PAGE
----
Water rationing expected in Metro Cebu next year
WATER may be rationed in some parts of Metro Cebu in April and May next year, when surface water sources are expected to dry up and supply runs short because of the El Niño phenomenon.
Edgar Ortega, acting manager of the production and distribution department of the Metro Cebu Water District (MCWD), said the impact of the El Niño is expected to be fully felt in January to May 2016.
But Cebu will still have water from Buhisan Dam and Jaclupan weir in Talisay City, which produce about 40,000 cubic meters of water daily, in the first quarter.
Water supply from both facilities is expected to last three months even without rainwater replenishment.
“By April, there will be around 34,000 cubic meters of water shortage,” Ortega said. The figure was based on the 2010 production from the two facilities, which went down to 6,000 cubic meters a day.
To offset the projected loss, MCWD has commissioned the operation of five wells in Cubacub, Pit-os, Mandaue 1, Suba-basbas, and the Cabancalan well of Abejo Waters Corp.
The Cebu Manila Water Development (CMWD), Inc. has also been commissioned to supply 11,000 cubic meters per day starting January 2016. This will be on top of the 24,000 cubic meters that it supplies daily.
Together, all six wells will be able to produce 29,400 cubic meters of water a day.
“MCWD will also implement a distribution management or rationing in affected areas,” said Ortega.
The utility is looking into getting an additional three water trucks, each capable of holding as much as 10 cubic meters of water, for distribution. MCWD currently has three water trucks.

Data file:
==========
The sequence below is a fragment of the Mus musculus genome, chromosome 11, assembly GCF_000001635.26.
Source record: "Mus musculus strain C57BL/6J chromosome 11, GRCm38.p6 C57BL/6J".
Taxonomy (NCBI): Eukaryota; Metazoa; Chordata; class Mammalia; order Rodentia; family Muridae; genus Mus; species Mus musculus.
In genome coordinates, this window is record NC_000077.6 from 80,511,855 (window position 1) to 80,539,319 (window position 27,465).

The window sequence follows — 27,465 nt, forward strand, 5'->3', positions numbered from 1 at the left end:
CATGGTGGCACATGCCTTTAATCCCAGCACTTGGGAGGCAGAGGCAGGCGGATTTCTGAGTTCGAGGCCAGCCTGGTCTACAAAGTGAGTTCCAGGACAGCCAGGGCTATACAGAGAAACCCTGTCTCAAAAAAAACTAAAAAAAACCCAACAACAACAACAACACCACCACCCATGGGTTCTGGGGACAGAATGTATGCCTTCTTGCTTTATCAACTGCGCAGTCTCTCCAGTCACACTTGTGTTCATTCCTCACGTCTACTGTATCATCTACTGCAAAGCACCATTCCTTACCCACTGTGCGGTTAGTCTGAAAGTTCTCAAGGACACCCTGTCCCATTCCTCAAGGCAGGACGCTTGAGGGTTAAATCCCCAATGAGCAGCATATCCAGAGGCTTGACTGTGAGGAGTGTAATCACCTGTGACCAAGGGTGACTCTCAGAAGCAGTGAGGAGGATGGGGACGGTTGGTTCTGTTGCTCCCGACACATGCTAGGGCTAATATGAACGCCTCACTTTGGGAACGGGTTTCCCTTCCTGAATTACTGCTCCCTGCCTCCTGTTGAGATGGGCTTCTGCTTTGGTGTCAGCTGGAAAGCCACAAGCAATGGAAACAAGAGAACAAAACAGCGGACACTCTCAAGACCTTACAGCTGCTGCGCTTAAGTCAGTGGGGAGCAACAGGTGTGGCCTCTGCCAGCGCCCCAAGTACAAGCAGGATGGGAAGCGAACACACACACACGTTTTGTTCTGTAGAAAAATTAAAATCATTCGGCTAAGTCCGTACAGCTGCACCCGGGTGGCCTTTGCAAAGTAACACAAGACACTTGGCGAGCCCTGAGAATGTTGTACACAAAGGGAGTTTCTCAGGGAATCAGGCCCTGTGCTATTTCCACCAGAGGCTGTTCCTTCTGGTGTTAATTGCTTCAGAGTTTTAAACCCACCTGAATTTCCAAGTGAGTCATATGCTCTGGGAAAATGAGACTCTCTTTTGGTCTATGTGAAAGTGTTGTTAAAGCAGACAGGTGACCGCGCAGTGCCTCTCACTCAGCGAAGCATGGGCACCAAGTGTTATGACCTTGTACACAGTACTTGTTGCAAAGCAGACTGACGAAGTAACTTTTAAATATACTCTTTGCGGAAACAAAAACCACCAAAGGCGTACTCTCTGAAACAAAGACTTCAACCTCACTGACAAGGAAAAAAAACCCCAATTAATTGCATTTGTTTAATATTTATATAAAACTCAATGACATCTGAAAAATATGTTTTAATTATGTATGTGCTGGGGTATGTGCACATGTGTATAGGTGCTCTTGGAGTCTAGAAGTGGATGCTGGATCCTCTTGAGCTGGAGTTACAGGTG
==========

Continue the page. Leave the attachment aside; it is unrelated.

The utility also desilts Buhisan and Jaclupan regularly to decrease non-revenue water, or water that is lost due to pilferage, leaks and facility damage, and preventive maintenance for pumps. As of
September this year, non-revenue water has decreased to 21 percent from the previous 26 percent.
Demand for water is expected to peak in December 2015 and January 2016, said MCWD spokesperson Charmaine Rodriguez.
“Demand will be high in January because of the IEC (International Eucharistic Congress) and Sinulog,” she said.
“MCWD is also the source of water for soft drink and beer companies,” she added. Beverage companies normally have higher water requirements during holidays and festivals because of the higher demand for their products.
Metro Cebu requires around 220,000 liters of water daily.
“Based on actual monitoring of our water facilities, water levels are good. There has been no decrease yet,” said Ortega.
Rainfall has decreased because of the El Niño phenomenon.
The Philippine Atmospheric Geophysical and Astronomical Services Administration (Pagasa) Mactan weather station noted a 33. 4 percent reduction in rainfall in October.
From December 2015 to January 2016, a significant reduction of rainfall over most watershed areas is expected.
By the end March 2016, the weather bureau said 85 percent of the country, including Cebu province, will experience drought,.
Rodriguez appealed anew to households to each conserve at least 10 liters of water per person day.
“That’s equivalent to two flushes in the toilet,” said Rodriguez. If everybody does her or his part, Rodriguez said up to 8,619 cubic meters of water will be saved per day.
Based on data from the Philippine Institute for Development Studies, majority of water consumption in Filipino households is for personal hygiene (23 percent) and sanitation services (20 percent). These are two areas where consumers can conserve water, she added.
MCWD also advised consumers to check faucets, pipes and toilets for possible leaks.
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